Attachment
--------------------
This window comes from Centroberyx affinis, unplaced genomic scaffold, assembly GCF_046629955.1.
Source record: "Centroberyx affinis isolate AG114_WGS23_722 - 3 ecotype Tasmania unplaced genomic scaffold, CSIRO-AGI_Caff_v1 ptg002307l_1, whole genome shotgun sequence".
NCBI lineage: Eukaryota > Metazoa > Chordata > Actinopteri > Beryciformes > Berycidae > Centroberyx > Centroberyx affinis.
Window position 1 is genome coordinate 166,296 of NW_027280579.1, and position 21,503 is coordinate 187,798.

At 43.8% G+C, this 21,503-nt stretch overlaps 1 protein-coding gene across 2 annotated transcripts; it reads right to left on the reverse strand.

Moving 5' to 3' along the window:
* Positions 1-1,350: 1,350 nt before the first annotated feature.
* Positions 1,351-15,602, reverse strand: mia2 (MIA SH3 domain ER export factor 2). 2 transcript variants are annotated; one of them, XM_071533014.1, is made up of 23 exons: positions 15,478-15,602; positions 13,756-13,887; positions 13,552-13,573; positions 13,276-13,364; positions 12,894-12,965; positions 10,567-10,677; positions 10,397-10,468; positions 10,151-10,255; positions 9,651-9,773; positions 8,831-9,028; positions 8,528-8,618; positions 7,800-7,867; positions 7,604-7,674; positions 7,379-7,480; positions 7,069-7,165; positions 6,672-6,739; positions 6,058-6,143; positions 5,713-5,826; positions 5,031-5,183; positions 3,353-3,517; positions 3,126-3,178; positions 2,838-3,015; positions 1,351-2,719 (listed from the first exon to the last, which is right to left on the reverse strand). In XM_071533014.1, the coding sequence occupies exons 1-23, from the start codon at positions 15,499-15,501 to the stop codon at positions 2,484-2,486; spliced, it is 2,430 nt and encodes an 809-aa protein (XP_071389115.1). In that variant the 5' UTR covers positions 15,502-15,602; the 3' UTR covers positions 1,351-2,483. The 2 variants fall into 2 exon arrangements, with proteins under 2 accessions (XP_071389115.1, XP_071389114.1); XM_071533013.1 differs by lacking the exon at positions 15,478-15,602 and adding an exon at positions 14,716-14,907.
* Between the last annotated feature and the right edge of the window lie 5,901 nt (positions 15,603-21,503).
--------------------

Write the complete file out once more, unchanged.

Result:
This window comes from Centroberyx affinis, unplaced genomic scaffold, assembly GCF_046629955.1.
Source record: "Centroberyx affinis isolate AG114_WGS23_722 - 3 ecotype Tasmania unplaced genomic scaffold, CSIRO-AGI_Caff_v1 ptg002307l_1, whole genome shotgun sequence".
NCBI lineage: Eukaryota > Metazoa > Chordata > Actinopteri > Beryciformes > Berycidae > Centroberyx > Centroberyx affinis.
Window position 1 is genome coordinate 166,296 of NW_027280579.1, and position 21,503 is coordinate 187,798.

At 43.8% G+C, this 21,503-nt stretch overlaps 1 protein-coding gene across 2 annotated transcripts; it reads right to left on the reverse strand.

Moving 5' to 3' along the window:
* Positions 1-1,350: 1,350 nt before the first annotated feature.
* Positions 1,351-15,602, reverse strand: mia2 (MIA SH3 domain ER export factor 2). 2 transcript variants are annotated; one of them, XM_071533014.1, is made up of 23 exons: positions 15,478-15,602; positions 13,756-13,887; positions 13,552-13,573; positions 13,276-13,364; positions 12,894-12,965; positions 10,567-10,677; positions 10,397-10,468; positions 10,151-10,255; positions 9,651-9,773; positions 8,831-9,028; positions 8,528-8,618; positions 7,800-7,867; positions 7,604-7,674; positions 7,379-7,480; positions 7,069-7,165; positions 6,672-6,739; positions 6,058-6,143; positions 5,713-5,826; positions 5,031-5,183; positions 3,353-3,517; positions 3,126-3,178; positions 2,838-3,015; positions 1,351-2,719 (listed from the first exon to the last, which is right to left on the reverse strand). In XM_071533014.1, the coding sequence occupies exons 1-23, from the start codon at positions 15,499-15,501 to the stop codon at positions 2,484-2,486; spliced, it is 2,430 nt and encodes an 809-aa protein (XP_071389115.1). In that variant the 5' UTR covers positions 15,502-15,602; the 3' UTR covers positions 1,351-2,483. The 2 variants fall into 2 exon arrangements, with proteins under 2 accessions (XP_071389115.1, XP_071389114.1); XM_071533013.1 differs by lacking the exon at positions 15,478-15,602 and adding an exon at positions 14,716-14,907.
* Between the last annotated feature and the right edge of the window lie 5,901 nt (positions 15,603-21,503).